When it comes to building a website (opens in new tab) with one of the best website builders (opens in new tab), and hosting that site online via one of the best web hosting (opens in new tab) services, a major change in data protection in Europe must be a large factor in your thinking.
Having been in force since 2018, the General Data Protection Regulation (opens in new tab) (GDPR) regulates how businesses use and protect customer data. Simply put, it creates two key obligations for organizations: it makes them responsible for secure management of customer data; and requires them to provide transparent, easily accessible information on how they manage and use this data.
It may look like the GDPR is a setback for digital marketing, but this couldn’t be further from the truth. It's relatively straightforward to make your business GDPR compliant, and doing so ensures customers feel their privacy is safe when using your site.
It also pays to make sure your site's GDPR compliant, as you might face fines of up to €20 million (or 4% of annual revenue) for breaching the GDPR. In this feature, we discuss how the GDPR can affect your website, and how you can ensure it's GDPR compliant across the board.
Making your site GDPR compliant: Online contact forms
Online contact forms are a standard feature on most sites today. They are an easy and straightforward way to help customers and businesses connect. Although the GDPR doesn’t stop companies from using contact forms on their websites, it does create new obligations and responsibilities.
Firstly, organizations must explain why they are collecting personal information. For each custom data field (name/address/phone number), it helps to explain why you are collecting this data and how it will be used. For example, if you are asking customers for their address, you would explain that this is required so you can provide correspondence by mail.
If you can’t think of why the data you are collecting is necessary, then perhaps it is not worth collecting. This process of the GDPR is designed to ensure that companies only collect essential personal information.
One of the most significant developments to come out of the GDPR is the prohibition of unsolicited marketing emails. GDPR compliant businesses can only send emails to individuals who have opted in to receive marketing information via the specified form of communication.
Companies in breach of this requirement are liable to receive hefty fines or other punitive measures. Before the coming into force of the GDPR, businesses were encouraged to ask all customers to opt in again to marketing communications. Now you must receive consent from all customers before sending them marketing or promotional materials.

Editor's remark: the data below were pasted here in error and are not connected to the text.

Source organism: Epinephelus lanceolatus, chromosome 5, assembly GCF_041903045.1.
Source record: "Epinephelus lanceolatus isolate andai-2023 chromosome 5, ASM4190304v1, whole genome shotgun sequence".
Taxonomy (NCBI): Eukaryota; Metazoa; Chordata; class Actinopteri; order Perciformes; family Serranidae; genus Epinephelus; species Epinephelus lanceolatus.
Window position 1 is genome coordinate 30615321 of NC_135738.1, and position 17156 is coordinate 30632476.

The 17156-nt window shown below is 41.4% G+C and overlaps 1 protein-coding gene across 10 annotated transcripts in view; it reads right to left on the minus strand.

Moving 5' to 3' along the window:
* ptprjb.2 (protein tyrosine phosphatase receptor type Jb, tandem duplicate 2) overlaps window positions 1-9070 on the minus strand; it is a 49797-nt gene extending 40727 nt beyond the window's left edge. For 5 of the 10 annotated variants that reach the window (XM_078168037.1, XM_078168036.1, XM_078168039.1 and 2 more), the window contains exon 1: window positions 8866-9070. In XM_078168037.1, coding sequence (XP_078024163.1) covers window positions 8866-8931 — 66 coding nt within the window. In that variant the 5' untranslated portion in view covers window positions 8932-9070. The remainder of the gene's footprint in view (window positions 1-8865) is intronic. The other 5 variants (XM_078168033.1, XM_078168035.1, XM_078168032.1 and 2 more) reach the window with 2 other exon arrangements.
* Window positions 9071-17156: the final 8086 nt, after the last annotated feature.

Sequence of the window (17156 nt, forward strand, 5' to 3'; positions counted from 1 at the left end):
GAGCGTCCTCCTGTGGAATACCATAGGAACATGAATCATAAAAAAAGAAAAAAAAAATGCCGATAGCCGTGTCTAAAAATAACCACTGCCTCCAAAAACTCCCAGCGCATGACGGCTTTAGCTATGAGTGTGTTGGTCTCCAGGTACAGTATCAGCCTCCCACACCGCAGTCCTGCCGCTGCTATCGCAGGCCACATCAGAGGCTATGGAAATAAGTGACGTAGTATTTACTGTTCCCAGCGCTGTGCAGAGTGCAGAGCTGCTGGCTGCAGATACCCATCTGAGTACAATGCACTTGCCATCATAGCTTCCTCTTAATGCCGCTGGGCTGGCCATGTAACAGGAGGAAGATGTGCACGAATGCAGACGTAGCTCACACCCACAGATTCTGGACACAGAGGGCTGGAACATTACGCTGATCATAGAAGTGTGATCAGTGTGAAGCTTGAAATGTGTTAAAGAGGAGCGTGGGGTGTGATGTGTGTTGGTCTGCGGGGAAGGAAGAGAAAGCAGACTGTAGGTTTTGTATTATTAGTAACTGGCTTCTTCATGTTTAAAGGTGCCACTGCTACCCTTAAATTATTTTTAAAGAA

Handling data in a GDPR compliant way
The GDPR creates several obligations for businesses concerning their handling and management of customer data. A few of these are worth mentioning here.
Firstly, organizations are required to secure all customer or user data with some level of encryption. Adding an HTTPS protocol to your site is one of the easiest ways of fulfilling this obligation. Secure storage of customer data with AES (Advanced Encryption Standard) 256-bit encryption is also recommended.
Secondly, businesses must ensure that data collected in Europe remains in Europe, or that any non-European entity with access to customer data is GDPR compliant. Even within Europe, businesses are responsible for ensuring that all partners or collaborators in customer data management are GDPR compliant.
Making your site GDRP compliant: Conclusion
Following the advice contained in this article will help your website become GDPR compliant sooner. GDPR compliance can demonstrate to your customers that you are a responsible and reliable business, and may help you develop better relationships with them.
When we add the costs of not complying with the GDPR, there’s no reason not to start becoming compliant today.
Further reading on web hosting and website builders
Make sure you read our features that focus on how web hosting security (opens in new tab) can impact your site; how you can evaluate and improve website security (opens in new tab) in a few simple steps; and why you should undertake regular website audits (opens in new tab) to keep your site up-to-date.